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The gut barrier plays an essential role in maintaining homeostasis and is usually composed of a mechanical barrier, a chemical barrier, an immune barrier, and a biological barrier. However, the impacts of lead (Pb) exposure on avian gut barrier are still unclear. Therefore, the present study tried to determine the toxic effects of Pb on ileal barrier of a biological model-Japanese quail (Coturnix japonica). One-week old quails were exposed to 0, 50, 500 and 1000 ppm Pb in drinking water for 5 weeks. The results showed mechanic barrier in the ileum was disrupted with microstructural deformation featured by epithelial cell abscission, villi contractions and goblet cells reduction as well as ultrastructural changes characterized by swollen mitochondria, blurry tight junctions and microvilli subtraction. Meanwhile, the expression of genes associated with intestinal tight junctions was downregulated in Pb-treated groups indicating tight junction malfunction. Moreover, less mucus and downregulation of expression of mucin2 (Muc2) and Krüppel-like factor 4 (Klf4) indicated chemical barrier disturbance by Pb. In addition, the alteration of microbial diversity and emergence of pathogen bacteria suggested ileal biological barrier disruption by Pb. Furthermore, Pb caused immune dysfunction in the ileum through promoting the expression of pro-inflammatory factors including interleukin 1 beta (IL-1β), interleukin 6 (IL-6), Interferon gamma (IFN-γ), tumor necrosis factor alpha (TNF-α) and nuclear factor kappa B (NF-κB) and inhibiting the expression of anti-inflammatory factor interleukin 10 (IL-10). The present study demonstrated that Pb may pose health risks to birds through gut barrier damages. Copyright © 2023 The Authors. Published by Elsevier Inc. All rights reserved.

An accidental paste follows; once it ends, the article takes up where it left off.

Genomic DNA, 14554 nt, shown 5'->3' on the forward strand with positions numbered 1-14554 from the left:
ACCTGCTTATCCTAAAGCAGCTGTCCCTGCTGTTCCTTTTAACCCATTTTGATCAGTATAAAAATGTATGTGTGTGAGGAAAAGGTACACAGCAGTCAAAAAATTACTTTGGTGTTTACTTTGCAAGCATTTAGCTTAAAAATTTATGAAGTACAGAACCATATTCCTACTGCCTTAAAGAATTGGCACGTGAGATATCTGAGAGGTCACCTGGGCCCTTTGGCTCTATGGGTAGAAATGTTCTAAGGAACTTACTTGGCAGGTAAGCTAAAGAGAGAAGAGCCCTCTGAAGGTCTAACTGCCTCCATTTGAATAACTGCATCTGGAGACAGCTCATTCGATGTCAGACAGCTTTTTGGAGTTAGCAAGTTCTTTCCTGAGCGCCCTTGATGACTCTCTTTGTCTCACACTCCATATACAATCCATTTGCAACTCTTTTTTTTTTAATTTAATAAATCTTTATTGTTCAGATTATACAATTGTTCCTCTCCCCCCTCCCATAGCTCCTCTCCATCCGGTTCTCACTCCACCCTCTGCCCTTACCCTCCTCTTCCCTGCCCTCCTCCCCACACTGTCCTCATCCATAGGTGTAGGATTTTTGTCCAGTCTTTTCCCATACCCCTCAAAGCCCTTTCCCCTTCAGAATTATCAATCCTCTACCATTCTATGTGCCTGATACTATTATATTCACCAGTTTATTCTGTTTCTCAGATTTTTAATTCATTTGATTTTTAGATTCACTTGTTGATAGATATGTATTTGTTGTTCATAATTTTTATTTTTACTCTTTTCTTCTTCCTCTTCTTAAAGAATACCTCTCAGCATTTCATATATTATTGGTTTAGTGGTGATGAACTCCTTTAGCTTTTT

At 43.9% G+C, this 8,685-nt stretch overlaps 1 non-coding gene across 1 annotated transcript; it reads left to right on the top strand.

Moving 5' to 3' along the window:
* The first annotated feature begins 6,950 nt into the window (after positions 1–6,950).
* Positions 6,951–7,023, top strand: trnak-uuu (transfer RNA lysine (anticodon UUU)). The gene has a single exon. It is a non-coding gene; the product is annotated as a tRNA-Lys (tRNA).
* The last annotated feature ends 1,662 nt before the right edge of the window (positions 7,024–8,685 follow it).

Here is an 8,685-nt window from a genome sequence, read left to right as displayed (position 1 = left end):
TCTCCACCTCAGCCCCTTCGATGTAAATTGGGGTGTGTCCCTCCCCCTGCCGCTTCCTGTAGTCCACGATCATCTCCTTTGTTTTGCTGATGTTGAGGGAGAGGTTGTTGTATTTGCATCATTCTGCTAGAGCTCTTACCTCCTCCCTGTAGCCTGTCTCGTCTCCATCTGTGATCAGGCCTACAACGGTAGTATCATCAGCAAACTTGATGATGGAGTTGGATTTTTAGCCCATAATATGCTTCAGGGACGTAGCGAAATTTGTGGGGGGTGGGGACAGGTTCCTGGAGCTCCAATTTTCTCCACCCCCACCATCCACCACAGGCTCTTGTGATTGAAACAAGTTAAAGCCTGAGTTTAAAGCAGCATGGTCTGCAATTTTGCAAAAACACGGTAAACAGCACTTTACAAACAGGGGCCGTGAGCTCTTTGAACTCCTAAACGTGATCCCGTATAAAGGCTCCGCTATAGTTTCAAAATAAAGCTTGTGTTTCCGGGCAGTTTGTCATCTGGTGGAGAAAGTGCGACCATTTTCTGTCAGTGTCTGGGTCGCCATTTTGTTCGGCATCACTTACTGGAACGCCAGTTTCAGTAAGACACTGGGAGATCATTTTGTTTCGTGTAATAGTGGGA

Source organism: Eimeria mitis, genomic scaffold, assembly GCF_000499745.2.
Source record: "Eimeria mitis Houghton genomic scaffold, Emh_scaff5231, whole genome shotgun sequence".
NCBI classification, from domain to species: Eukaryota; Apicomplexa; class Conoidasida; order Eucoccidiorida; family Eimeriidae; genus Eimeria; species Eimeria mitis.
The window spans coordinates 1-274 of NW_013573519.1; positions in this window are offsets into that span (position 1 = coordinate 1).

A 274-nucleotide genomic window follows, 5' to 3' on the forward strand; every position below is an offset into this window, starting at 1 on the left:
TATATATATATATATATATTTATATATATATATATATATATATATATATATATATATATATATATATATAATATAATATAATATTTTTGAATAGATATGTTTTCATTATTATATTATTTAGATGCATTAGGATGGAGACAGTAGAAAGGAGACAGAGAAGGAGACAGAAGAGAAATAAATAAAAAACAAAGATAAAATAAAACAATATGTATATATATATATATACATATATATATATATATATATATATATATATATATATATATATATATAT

Ying Zheng, Mingcun Chen, Yuxin Zhang, Gang Wang, Hongfeng Zhao. Lead exposure disrupted ileal barrier of developmental Japanese quails(Coturnix japonica): Histopathological damages, microbiota dysbiosis and immune disorder. Ecotoxicology and environmental safety. 2023 Oct 01;264:115488

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PMID: 37717353

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